First, the fish may suddenly make another run. Do not try to stop it by holding on to the handle of the reel. If you do so, the chances are that the rod tip will plunge down and the hook may be torn free. Let the fish run until you can stop it by braking as before. Secondly, the fish may give way and permit you to reel in. If so, recover line as quickly as you can. Thirdly, the fish may turn unexpectedly and move in towards you so that the line goes slack and the rod straightens. As the fish is then free from strain and may throw the hook, it is imperative that you regain control as soon as possible. This can be done by reeling in but the fastest and most effective way of re-establishing contact, I find, is by hand-lining.
Hand-lining simply means pulling in slack line through the rod rings with the fingers instead of the reel. Several feet can be brought in with a single haul of the right hand. As this is recovered, the index finger of the left hand hooks the line at the cork grip and holds it until the right hand is back ready to make another pull. The retrieved line is dropped on to the water until the strain is back on the fish and the rod is bent again in the playing position. For the time being, the hands are taking the place of the reel. Should the fish move out again before you have had an opportunity to wind in the discarded slack, you must pay out line through your fingers. Keep your eye on the rod tip: if it is being flexed into too great an arc, slip more line steadily to the fish; if the tip is straightening, then stop feeding line and pull some in until the right flex has been recovered. The important thing is to keep up an unrelenting pressure. Sooner or later, you will halt the fish and have a breathing space in which to wind in slack line and bring the reel back into play. Knowing how to hand-line can save you many a fish and it’s worthwhile having a practice run or two with a friend so that you become familiar with the method.
You are now playing your fish extremely well, confidently keeping it under control and endeavouring to bring it closer and closer to the net. There are, however, other dangers still to meet. Without warning, your fish may leap upwards from the water in a gleaming silver arc – a form of behaviour extremely common in sea trout and rainbows in their first run. The main risk in these exciting and startling leaps lies in the fact that the fish may fall backwards on a taut line and so snap the leader or tear out the hook. The correct procedure is to lower the rod point as soon as the fish jumps clear of the water so that, when it re-enters, there is less chance of a sudden jerk on the cast. Such advice is easy to give but often very difficult to follow, and it is almost certain that you will be taken unawares on the first few occasions. Try to lower the rod point, but if you find yourself transfixed, there is no need to worry. The dangers of losing fish in this manner are often exaggerated. Concentrate on getting the correct strain back on your fish.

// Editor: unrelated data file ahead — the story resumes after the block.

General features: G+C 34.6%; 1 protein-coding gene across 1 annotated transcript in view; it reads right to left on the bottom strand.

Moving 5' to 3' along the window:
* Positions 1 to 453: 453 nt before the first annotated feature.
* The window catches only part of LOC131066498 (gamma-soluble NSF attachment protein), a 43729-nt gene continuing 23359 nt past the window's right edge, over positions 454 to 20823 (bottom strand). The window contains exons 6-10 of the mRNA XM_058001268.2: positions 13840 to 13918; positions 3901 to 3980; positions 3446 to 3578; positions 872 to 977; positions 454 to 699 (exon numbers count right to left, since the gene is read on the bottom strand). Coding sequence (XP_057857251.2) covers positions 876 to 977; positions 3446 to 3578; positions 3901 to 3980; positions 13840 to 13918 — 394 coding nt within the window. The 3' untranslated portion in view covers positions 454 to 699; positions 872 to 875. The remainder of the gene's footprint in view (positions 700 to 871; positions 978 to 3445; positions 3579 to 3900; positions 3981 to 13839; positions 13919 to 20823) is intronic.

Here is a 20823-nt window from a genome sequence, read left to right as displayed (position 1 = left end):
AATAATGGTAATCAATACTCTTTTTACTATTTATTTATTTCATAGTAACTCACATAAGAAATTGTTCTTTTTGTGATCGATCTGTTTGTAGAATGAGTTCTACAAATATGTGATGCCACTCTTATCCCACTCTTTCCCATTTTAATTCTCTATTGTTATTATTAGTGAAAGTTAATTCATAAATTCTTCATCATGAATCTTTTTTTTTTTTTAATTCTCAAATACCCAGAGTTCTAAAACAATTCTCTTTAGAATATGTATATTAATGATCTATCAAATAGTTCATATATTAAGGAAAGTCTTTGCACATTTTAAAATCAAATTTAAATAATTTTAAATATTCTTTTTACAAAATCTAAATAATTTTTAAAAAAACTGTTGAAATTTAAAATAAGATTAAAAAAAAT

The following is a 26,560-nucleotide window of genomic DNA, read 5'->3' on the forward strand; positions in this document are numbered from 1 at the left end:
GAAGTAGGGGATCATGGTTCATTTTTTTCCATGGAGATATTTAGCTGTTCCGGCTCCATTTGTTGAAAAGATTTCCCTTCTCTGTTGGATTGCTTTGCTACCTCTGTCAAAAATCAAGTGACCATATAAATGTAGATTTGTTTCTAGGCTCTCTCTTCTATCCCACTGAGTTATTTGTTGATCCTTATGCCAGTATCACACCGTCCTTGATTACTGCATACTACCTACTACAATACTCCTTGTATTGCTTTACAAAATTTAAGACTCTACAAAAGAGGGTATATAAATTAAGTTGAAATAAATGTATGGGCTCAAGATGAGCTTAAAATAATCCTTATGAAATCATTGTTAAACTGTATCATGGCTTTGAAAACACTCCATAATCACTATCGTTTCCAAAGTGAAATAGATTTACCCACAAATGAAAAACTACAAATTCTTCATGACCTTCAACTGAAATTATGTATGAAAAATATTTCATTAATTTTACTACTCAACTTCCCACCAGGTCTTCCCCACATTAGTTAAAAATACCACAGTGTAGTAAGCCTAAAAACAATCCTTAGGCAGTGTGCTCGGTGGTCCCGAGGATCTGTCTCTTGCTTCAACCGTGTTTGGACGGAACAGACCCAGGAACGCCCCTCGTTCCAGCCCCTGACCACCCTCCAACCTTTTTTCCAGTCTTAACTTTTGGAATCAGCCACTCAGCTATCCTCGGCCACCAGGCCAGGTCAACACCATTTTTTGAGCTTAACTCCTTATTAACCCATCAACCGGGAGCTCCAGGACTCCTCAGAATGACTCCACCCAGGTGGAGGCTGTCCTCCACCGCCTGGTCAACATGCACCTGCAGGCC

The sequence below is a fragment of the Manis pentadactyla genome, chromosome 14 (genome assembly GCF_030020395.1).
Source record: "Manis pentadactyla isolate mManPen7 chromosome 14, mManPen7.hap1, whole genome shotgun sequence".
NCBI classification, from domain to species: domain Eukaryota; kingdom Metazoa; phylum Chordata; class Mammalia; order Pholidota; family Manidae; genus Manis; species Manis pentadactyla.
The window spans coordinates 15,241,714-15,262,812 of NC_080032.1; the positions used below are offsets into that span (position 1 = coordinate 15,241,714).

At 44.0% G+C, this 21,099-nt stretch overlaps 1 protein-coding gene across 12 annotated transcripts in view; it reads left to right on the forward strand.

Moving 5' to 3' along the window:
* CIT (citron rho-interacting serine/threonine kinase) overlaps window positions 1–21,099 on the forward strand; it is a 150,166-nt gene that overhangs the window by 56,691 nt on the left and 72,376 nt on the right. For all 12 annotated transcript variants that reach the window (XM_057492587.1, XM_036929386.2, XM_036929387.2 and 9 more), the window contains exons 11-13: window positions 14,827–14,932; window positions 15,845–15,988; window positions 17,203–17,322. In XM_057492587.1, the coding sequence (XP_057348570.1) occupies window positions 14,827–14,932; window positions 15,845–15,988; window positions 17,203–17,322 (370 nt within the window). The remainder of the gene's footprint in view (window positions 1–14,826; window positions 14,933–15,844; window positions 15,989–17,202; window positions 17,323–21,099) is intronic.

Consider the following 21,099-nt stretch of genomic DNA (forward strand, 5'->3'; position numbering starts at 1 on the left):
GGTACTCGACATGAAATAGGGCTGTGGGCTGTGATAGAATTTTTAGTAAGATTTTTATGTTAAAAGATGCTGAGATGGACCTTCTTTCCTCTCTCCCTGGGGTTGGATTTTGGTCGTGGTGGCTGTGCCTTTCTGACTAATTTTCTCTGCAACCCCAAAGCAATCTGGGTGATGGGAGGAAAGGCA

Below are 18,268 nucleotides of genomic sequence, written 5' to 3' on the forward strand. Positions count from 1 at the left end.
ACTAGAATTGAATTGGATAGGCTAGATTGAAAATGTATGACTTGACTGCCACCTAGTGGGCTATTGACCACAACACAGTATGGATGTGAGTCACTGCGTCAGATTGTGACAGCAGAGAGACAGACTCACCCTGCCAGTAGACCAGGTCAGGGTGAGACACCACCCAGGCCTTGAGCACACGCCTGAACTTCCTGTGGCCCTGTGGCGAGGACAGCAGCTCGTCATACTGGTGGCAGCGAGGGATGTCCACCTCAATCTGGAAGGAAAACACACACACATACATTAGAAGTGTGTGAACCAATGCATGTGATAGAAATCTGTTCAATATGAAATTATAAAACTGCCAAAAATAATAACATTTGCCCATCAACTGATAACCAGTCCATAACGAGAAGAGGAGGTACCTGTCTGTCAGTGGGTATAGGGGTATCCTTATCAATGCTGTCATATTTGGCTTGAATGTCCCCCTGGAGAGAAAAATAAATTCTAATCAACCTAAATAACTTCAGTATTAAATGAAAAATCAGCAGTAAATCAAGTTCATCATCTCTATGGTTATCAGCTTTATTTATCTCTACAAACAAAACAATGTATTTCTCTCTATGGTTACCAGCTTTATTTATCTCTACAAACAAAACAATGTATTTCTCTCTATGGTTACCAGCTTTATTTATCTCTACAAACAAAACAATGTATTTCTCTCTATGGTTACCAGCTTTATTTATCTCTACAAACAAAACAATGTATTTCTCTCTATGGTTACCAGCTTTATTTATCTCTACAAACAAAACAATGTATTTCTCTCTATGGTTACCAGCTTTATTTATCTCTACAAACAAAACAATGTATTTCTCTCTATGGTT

So far, it has been assumed that the water is open and that you have been able to let your fish move freely. On many rivers and lakes, however, snags abound in the form of underwater stones and weeds, and you may be sure that your fish will head unerringly in their direction. When this happens, drastic measures may become necessary. A fish can sometimes be stopped by the application of side-pressure. Instead of holding the rod vertically, bring it round sideways until it is at right angles to your body, keeping up the strain as you do so. This change of directional pull may turn the head of the fish and induce it to alter course. If not, clamp down on the line with the fingers of the left hand, keep the butt up and hold your breath! If the fish is big enough and strong enough, it will break your cast and go free. Do not bemoan your luck – this is part of the sport of angling. No fish is yours until it is safely in the net.
Should a fish become entangled in underwater weed, however, it is not inevitably lost. I have my own system in such a case and it works quite well. Retreat towards the bank paying out line from the reel as you go. Once on the land, lay the rod down and get hold of the line. Apply a gentle pressure from different angles. If the hook-hold is good, it is occasionally possible to persuade a fish to work itself out of the enmeshing weeds. If it does so, keep the pressure on with your fingers, pick up the rod again and continue the fight.
The Final Stages
If all goes well and snags are avoided, the fish eventually begins to tire and more and more line is gradually recovered. At this stage, there are several important points to watch. As the distance between you and the fish is reduced, the upward pull on the hook is increased. To minimise the risk of putting too much strain on it, gradually lower the butt from 45 degrees to an angle of about 30 degrees as the fish comes closer and closer. This allows you more room for manoeuvre when it finally comes to netting or beaching, and prevents the fish being forced too quickly to the surface of the water. If a fish is not thoroughly tired out, it will splash and jerk and may loosen the hook-hold in the last seconds. Decreasing the pressure lessens this risk and enables you to play evenly until the fish is completely ready for the net. Remember, too, that as the fish sees you, perhaps for the first time, it is likely to gather strength for a last desperate bid for freedom. So be ready for it and, if necessary, bring the rod back up into the full playing position.